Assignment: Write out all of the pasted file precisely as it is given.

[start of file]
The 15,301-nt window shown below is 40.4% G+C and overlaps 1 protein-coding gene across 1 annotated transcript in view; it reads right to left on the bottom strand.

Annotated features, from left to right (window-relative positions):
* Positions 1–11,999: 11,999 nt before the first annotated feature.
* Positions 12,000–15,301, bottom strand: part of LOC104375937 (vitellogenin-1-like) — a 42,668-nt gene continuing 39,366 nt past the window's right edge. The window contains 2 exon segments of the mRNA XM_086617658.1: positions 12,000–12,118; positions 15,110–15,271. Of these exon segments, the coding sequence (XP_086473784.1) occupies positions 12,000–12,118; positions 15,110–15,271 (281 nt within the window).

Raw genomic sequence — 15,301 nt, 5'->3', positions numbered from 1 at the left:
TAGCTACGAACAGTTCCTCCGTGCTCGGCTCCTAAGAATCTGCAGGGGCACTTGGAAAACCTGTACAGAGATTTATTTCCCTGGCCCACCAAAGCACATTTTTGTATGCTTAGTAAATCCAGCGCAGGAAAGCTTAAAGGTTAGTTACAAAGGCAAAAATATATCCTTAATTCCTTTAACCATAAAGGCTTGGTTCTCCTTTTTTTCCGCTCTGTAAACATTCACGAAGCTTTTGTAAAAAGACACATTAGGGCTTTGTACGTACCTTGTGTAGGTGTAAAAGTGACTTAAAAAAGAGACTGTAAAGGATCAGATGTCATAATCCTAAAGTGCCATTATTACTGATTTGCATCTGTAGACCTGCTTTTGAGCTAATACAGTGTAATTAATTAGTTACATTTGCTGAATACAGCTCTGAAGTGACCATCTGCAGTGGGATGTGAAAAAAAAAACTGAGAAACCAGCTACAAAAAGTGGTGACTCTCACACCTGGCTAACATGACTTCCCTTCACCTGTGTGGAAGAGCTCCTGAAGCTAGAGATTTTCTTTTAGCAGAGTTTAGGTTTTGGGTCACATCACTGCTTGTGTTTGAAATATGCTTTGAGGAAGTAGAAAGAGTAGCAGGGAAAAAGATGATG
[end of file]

The 15,301-nt window shown below is 40.4% G+C and overlaps 1 protein-coding gene across 1 annotated transcript in view; it reads right to left on the bottom strand.

Annotated features, from left to right (window-relative positions):
* Positions 1–11,999: 11,999 nt before the first annotated feature.
* Positions 12,000–15,301, bottom strand: part of LOC104375937 (vitellogenin-1-like) — a 42,668-nt gene continuing 39,366 nt past the window's right edge. The window contains 2 exon segments of the mRNA XM_086617658.1: positions 12,000–12,118; positions 15,110–15,271. Of these exon segments, the coding sequence (XP_086473784.1) occupies positions 12,000–12,118; positions 15,110–15,271 (281 nt within the window).

Raw genomic sequence — 15,301 nt, 5'->3', positions numbered from 1 at the left:
TAGCTACGAACAGTTCCTCCGTGCTCGGCTCCTAAGAATCTGCAGGGGCACTTGGAAAACCTGTACAGAGATTTATTTCCCTGGCCCACCAAAGCACATTTTTGTATGCTTAGTAAATCCAGCGCAGGAAAGCTTAAAGGTTAGTTACAAAGGCAAAAATATATCCTTAATTCCTTTAACCATAAAGGCTTGGTTCTCCTTTTTTTCCGCTCTGTAAACATTCACGAAGCTTTTGTAAAAAGACACATTAGGGCTTTGTACGTACCTTGTGTAGGTGTAAAAGTGACTTAAAAAAGAGACTGTAAAGGATCAGATGTCATAATCCTAAAGTGCCATTATTACTGATTTGCATCTGTAGACCTGCTTTTGAGCTAATACAGTGTAATTAATTAGTTACATTTGCTGAATACAGCTCTGAAGTGACCATCTGCAGTGGGATGTGAAAAAAAAAACTGAGAAACCAGCTACAAAAAGTGGTGACTCTCACACCTGGCTAACATGACTTCCCTTCACCTGTGTGGAAGAGCTCCTGAAGCTAGAGATTTTCTTTTAGCAGAGTTTAGGTTTTGGGTCACATCACTGCTTGTGTTTGAAATATGCTTTGAGGAAGTAGAAAGAGTAGCAGGGAAAAAGATGATG